The Gualala River is on the northern coast of California and flows from a sparsely populated mountainous watershed with an area of about 298 square miles (77,182 ha) to the coast at the community of Gualala, California. Precipitation in the watershed varies from 38 inches (970 mm) per year at the coast to 70 inches (1,800 mm) inland. Timber production is the predominant land use. John Sutter’s militia captain Ernest Rufus is credited with naming the river, possibly after the Pomo Indian word Walali meaning “where the waters meet”.
The river provides recreational, municipal, and industrial water supply for the community of Gualala and wildlife habitat including cold freshwater habitat for fish migration and spawning. The most important problem for the watershed is excessive erosion and river sedimentation. The area has a high degree of natural erosion caused by a continuous history of movement along the San Andreas and Tombs Creek faults. However, logging and roads have greatly increased the amount of sedimentation in the river. High water temperatures are another significant problem affecting salmon spawning habitat. Logging has removed large streamside trees that provided shade and reduced the amount of large woody debris that create natural pools.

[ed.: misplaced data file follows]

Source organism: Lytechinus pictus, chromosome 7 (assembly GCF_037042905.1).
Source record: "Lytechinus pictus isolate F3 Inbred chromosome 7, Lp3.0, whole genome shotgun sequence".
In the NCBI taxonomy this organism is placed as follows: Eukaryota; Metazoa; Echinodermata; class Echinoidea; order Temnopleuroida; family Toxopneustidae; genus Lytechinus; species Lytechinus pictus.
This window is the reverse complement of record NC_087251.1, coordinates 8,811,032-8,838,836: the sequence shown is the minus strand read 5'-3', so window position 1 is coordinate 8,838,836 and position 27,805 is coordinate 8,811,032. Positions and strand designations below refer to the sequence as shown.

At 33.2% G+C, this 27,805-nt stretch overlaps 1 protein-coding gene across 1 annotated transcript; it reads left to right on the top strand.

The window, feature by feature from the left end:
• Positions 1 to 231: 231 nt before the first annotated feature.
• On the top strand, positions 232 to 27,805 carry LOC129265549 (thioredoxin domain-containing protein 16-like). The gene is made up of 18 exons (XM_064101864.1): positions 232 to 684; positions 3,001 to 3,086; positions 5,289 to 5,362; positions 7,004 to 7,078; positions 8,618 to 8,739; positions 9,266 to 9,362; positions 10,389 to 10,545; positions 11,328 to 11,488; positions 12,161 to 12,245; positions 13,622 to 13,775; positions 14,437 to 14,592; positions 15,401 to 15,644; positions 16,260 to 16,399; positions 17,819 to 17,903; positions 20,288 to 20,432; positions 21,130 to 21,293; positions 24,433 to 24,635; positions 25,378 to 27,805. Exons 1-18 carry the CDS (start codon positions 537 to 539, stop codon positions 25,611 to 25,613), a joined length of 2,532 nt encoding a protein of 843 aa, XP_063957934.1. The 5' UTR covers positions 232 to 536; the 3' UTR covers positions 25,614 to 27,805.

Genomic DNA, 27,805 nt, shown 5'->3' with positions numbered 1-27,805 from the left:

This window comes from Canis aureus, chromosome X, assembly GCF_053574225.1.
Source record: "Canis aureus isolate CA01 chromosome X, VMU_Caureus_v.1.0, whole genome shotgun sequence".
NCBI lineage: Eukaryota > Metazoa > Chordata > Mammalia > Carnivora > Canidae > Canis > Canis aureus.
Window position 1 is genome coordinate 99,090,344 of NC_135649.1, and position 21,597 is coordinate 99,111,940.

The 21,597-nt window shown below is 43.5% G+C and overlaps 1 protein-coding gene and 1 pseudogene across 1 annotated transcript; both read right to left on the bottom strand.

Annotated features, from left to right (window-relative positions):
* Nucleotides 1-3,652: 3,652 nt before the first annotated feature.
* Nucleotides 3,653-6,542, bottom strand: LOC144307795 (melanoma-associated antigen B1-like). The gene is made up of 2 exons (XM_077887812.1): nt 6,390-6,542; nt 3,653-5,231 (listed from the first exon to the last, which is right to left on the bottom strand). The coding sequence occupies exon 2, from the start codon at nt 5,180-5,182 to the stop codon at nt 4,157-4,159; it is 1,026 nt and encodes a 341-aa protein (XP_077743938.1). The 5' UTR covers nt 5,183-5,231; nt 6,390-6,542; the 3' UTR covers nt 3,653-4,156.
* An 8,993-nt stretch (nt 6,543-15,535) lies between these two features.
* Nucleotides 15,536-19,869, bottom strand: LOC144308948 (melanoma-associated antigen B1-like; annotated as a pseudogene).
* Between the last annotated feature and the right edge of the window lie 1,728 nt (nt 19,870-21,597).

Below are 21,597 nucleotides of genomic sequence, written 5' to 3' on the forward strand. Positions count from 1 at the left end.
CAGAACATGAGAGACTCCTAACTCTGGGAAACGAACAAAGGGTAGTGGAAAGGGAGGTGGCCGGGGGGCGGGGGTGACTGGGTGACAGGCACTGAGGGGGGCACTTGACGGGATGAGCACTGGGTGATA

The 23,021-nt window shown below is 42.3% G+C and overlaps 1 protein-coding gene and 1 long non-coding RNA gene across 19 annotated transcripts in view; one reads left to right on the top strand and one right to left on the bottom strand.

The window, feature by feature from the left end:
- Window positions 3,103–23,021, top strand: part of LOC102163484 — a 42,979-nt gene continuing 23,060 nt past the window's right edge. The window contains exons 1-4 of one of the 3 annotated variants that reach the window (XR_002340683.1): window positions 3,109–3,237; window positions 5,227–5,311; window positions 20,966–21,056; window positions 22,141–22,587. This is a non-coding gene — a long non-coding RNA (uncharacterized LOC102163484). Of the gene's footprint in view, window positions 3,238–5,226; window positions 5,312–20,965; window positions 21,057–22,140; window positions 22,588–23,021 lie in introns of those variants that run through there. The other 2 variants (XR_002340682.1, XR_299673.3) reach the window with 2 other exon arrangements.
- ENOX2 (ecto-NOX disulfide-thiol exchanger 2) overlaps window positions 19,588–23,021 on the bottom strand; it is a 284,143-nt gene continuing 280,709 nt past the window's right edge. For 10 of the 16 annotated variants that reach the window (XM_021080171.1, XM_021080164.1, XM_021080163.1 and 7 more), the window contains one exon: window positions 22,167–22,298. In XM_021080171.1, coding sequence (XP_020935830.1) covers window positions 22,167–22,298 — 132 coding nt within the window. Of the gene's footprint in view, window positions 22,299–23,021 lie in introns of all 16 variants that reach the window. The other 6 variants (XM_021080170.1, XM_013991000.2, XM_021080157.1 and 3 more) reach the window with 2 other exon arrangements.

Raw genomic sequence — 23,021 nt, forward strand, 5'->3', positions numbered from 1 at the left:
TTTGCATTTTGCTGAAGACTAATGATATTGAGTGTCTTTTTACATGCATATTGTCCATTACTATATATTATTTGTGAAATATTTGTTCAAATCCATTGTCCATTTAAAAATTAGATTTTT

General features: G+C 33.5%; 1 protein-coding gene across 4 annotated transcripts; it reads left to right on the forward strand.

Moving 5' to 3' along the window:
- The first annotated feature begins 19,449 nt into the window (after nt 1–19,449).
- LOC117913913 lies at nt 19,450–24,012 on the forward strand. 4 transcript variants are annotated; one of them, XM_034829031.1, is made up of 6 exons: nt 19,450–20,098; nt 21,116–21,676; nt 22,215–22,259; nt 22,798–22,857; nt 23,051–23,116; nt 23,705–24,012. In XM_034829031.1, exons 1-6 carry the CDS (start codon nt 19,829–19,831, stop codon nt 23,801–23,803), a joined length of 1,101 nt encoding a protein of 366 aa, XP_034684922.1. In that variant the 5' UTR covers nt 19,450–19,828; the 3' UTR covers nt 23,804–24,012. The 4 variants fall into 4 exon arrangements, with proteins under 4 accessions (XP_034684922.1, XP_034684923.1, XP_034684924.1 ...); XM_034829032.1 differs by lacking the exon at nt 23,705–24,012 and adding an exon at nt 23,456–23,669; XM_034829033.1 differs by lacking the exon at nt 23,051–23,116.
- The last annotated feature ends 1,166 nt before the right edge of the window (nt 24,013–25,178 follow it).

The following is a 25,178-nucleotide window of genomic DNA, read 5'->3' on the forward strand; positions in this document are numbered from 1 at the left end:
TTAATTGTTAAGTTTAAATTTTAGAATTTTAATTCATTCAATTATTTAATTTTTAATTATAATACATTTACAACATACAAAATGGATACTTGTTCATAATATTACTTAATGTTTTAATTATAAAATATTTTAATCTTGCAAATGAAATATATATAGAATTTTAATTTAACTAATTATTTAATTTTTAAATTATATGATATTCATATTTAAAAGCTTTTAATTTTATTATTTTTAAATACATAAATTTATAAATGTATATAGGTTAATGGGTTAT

The Gualala River Watershed has produced timber since before the turn of the last century and the basin has one of the longest records of logging compared to other regional watersheds. The watershed has been subject to three eras of active land use including old-growth redwood logging throughout the lower alluvial basin areas from 1868 to 1911, tractor logging of remaining old-growth conifer stands in the central reaches of the watershed from 1952 to 1968, and cable logging of second-growth coniferous stands from 1990 to the present. Extensive logging and road building have contributed to erosion and mass wasting, producing a legacy of increased sediment loads severely impacting aquatic habitat in the Gualala River and its tributaries. Read more here and here. Explore more of the Gualala River here: